In today´s issue of the Chicago Tribune, there appeared a column by Dahleen Glanto entitled:

Help Wanted: White House Babysitter
Must be able to calm the 70-year-old president down when he has a temper tantrum. No government experience necessary, but expertise in seven key areas is mandatory.

It then goes on to enumerate the 7 areas in which the president needs supervision such as compassion, protocol, news (fake and otherwise), tweeting and so on.

He already has a plethora of aides, counselors, and advisors. What would be a more respectful (but still descriptive) term for such a position (should one actually exist)?

  • 3
    Is there a way to say that respectfully? You could perhaps use something like job coach, but that seems disrespectful to the individuals who employ actual job coaches; or you could coin something like "adulting consultant", but that doesn't seem much different from babysitter.
    – 1006a
    May 19, 2017 at 19:23
  • 14
    "Personal care attendant" is a term commonly used to refer to "baby sitters" of adults. But in the above case "baby sitter" is more accurate.
    – Hot Licks
    May 19, 2017 at 19:29
  • 23
    This choice of words was obviously done with full intent, not with an error in register or style or implication--and intends to communicate (rightly or wrongly) that the president behaves like a child. That's the whole point.
    – Xanne
    May 19, 2017 at 20:39
  • 39
    the whole point is disrespect.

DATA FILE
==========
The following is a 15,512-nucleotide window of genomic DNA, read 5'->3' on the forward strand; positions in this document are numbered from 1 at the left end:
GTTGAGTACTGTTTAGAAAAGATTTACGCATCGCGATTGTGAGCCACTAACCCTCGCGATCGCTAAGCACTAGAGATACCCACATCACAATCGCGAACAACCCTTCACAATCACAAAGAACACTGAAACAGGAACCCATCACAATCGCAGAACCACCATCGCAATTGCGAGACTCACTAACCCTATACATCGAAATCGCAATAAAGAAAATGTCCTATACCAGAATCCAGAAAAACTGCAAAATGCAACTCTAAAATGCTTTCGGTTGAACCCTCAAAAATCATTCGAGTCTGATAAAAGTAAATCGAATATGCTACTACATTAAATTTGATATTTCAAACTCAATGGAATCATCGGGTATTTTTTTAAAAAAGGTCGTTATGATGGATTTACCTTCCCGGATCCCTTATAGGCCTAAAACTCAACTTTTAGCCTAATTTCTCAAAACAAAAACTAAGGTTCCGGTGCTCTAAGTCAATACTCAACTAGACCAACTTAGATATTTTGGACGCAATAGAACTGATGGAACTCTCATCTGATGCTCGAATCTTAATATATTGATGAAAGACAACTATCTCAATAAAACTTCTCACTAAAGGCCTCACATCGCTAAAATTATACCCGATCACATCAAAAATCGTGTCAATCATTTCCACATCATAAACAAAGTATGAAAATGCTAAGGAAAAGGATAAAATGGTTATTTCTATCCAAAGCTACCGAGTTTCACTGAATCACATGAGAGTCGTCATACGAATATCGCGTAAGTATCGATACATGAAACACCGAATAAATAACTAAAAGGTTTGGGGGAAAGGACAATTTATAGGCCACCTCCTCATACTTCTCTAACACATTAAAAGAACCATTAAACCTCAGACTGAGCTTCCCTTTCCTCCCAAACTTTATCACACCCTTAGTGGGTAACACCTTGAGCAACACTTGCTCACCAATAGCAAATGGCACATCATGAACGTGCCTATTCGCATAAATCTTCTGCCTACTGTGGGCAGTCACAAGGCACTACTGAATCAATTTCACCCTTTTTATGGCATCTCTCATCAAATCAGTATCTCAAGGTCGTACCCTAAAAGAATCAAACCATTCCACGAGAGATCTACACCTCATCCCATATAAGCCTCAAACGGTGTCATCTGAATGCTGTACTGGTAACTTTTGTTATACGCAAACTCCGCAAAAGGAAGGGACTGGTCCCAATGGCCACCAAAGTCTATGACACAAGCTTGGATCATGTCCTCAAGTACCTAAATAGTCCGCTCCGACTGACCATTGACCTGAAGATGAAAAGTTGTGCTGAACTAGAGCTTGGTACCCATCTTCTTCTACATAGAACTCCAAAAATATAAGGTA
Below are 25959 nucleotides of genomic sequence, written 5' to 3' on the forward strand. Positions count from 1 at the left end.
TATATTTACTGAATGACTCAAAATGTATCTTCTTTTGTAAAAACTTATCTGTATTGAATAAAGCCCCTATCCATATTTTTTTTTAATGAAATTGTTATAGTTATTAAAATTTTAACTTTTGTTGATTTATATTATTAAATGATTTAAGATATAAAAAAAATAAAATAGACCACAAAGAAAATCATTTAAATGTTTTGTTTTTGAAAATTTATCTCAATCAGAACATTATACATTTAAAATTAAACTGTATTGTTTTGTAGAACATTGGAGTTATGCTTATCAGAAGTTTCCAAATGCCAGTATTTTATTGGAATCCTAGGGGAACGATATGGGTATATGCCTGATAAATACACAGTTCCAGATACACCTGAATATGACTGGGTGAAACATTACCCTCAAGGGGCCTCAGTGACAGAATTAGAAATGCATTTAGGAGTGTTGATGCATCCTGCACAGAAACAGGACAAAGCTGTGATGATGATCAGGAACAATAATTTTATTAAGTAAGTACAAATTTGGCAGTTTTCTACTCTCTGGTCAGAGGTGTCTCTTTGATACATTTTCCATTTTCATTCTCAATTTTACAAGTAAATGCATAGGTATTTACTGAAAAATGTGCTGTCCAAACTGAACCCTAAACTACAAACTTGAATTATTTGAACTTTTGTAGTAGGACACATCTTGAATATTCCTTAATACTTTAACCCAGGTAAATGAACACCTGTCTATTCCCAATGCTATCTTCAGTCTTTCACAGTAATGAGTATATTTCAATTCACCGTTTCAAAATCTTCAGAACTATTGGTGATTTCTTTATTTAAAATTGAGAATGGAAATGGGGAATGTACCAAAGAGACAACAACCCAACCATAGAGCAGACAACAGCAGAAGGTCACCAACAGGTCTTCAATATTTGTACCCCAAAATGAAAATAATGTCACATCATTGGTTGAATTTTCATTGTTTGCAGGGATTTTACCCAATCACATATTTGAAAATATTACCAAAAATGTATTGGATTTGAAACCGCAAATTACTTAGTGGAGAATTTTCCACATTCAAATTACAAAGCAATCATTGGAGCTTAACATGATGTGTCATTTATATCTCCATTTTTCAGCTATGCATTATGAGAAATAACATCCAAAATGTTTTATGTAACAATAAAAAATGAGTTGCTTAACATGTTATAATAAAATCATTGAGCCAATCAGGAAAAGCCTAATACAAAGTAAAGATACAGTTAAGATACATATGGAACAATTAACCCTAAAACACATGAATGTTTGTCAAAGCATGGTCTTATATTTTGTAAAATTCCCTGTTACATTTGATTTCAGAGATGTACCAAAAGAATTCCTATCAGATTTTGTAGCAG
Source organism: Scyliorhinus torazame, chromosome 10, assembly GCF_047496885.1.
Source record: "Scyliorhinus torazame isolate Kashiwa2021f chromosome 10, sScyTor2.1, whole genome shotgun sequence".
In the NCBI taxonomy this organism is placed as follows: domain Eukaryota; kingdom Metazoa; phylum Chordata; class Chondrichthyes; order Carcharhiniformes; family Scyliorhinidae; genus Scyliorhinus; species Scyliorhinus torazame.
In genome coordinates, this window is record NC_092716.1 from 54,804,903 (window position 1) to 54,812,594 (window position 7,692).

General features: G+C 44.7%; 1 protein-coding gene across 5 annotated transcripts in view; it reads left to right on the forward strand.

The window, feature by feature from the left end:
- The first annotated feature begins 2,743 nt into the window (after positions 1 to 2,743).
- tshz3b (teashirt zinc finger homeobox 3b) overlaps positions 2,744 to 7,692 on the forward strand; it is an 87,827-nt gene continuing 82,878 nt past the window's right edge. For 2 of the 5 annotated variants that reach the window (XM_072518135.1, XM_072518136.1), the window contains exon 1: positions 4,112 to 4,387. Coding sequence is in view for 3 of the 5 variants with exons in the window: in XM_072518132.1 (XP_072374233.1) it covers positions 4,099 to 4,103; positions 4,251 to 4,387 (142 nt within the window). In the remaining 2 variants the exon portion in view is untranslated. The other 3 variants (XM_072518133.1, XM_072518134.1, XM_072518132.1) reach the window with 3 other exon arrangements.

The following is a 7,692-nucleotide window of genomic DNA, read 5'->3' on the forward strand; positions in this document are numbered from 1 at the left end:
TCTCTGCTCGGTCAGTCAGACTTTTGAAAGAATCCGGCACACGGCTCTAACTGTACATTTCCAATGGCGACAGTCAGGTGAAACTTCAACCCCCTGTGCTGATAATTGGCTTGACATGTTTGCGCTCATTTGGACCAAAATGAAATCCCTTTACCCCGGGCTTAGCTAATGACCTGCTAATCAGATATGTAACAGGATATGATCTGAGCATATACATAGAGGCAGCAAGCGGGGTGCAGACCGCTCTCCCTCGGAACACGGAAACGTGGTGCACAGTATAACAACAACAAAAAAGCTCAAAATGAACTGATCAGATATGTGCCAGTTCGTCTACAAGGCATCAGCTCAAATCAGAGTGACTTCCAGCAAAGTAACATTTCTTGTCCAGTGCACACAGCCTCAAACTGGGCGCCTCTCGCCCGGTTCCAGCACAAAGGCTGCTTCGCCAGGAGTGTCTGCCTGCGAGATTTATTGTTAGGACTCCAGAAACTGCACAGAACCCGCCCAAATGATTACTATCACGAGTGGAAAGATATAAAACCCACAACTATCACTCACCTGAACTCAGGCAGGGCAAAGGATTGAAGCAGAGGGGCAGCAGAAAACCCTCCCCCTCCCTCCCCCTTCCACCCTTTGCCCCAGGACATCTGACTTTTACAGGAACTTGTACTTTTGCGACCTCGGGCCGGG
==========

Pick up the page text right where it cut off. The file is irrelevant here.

– user175542
    May 19, 2017 at 20:58
  • 3
    This partially describes what an effective chief-of-staff would do.
    – ab2
    May 19, 2017 at 22:54

10 Answers 10



minder noun minder (Cambridge Dictionary)

someone who protects another person, often a famous person, from danger and unwanted public attention:

The president arrived surrounded by his minders. ​

someone who controls what another person says and does:

His public-relations minder refused to allow him to answer any of the journalists' questions.

The term "minder" has also been used to refer to the people who travel bureaus in Communist countries assigned to visitors to keep track of them.

The point of the op-ed is, as many comments have pointed out, to claim that the president acts like a baby or child in a variety of ways. The choice of the word "babysitter" and the editors who agreed to it is purposeful; it is a question of style by the author.

A president has no shortage of aides to consult about protocol, manners, timing, language, etc. for dealing with the press, social media, foreign dignitaries, members of Congress, and so forth. Given this advice, the choices are his.

  • Minder was already suggested in an answer prior to yours, although the points you make about the original word, babysitter, are well presented. May 20, 2017 at 16:13

Well, one who fulfills that role for an adult, be they a senior or developmentally disabled, is called a caregiver.



North American
A family member or paid helper who regularly looks after a child or a sick, elderly, or disabled person.

Other options might be custodian:



  1. A person who has responsibility for taking care of or protecting something.
    ‘the custodians of pension and insurance funds’
    ‘the custodian of the Great Seal in Canada is always the Secretary of State’

or governess:



(especially in former times) a woman employed to teach children in a private household.

Perhaps guardian:



  1. A person who protects or defends something.
    ‘self-appointed guardians of public morality’

    1.1 A person who is legally responsible for the care of someone who is unable to manage their own affairs, especially a child whose parents have died.
    ‘I am acting as guardian of my late brother's family’

Then there's overseer:



A person who supervises others, especially workers.

and steward:



  1. A person employed to look after the passengers on a ship, aircraft, or train.

and attendant:



  1. A person employed to provide a service to the public in a particular place.